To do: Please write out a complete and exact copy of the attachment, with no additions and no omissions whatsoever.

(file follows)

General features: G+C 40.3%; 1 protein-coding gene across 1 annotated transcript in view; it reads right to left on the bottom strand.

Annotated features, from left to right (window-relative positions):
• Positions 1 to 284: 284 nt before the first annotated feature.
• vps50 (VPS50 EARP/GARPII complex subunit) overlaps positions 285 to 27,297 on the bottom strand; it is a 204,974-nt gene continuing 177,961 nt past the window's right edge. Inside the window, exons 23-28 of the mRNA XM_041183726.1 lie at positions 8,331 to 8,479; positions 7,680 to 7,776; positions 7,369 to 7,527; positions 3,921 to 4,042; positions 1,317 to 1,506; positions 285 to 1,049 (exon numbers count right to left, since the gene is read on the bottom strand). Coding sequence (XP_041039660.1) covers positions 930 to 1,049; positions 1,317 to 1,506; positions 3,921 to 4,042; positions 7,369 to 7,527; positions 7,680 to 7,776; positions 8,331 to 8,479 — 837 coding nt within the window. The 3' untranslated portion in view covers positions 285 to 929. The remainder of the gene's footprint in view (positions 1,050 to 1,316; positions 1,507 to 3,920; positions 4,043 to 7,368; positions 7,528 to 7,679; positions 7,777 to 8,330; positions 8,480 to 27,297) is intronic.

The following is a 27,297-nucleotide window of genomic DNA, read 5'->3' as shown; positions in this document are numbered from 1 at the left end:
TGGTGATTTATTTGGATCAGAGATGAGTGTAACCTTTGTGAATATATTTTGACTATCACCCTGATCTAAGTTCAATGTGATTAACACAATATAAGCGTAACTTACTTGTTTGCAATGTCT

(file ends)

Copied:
General features: G+C 40.3%; 1 protein-coding gene across 1 annotated transcript in view; it reads right to left on the bottom strand.

Annotated features, from left to right (window-relative positions):
• Positions 1 to 284: 284 nt before the first annotated feature.
• vps50 (VPS50 EARP/GARPII complex subunit) overlaps positions 285 to 27,297 on the bottom strand; it is a 204,974-nt gene continuing 177,961 nt past the window's right edge. Inside the window, exons 23-28 of the mRNA XM_041183726.1 lie at positions 8,331 to 8,479; positions 7,680 to 7,776; positions 7,369 to 7,527; positions 3,921 to 4,042; positions 1,317 to 1,506; positions 285 to 1,049 (exon numbers count right to left, since the gene is read on the bottom strand). Coding sequence (XP_041039660.1) covers positions 930 to 1,049; positions 1,317 to 1,506; positions 3,921 to 4,042; positions 7,369 to 7,527; positions 7,680 to 7,776; positions 8,331 to 8,479 — 837 coding nt within the window. The 3' untranslated portion in view covers positions 285 to 929. The remainder of the gene's footprint in view (positions 1,050 to 1,316; positions 1,507 to 3,920; positions 4,043 to 7,368; positions 7,528 to 7,679; positions 7,777 to 8,330; positions 8,480 to 27,297) is intronic.

The following is a 27,297-nucleotide window of genomic DNA, read 5'->3' as shown; positions in this document are numbered from 1 at the left end:
TGGTGATTTATTTGGATCAGAGATGAGTGTAACCTTTGTGAATATATTTTGACTATCACCCTGATCTAAGTTCAATGTGATTAACACAATATAAGCGTAACTTACTTGTTTGCAATGTCT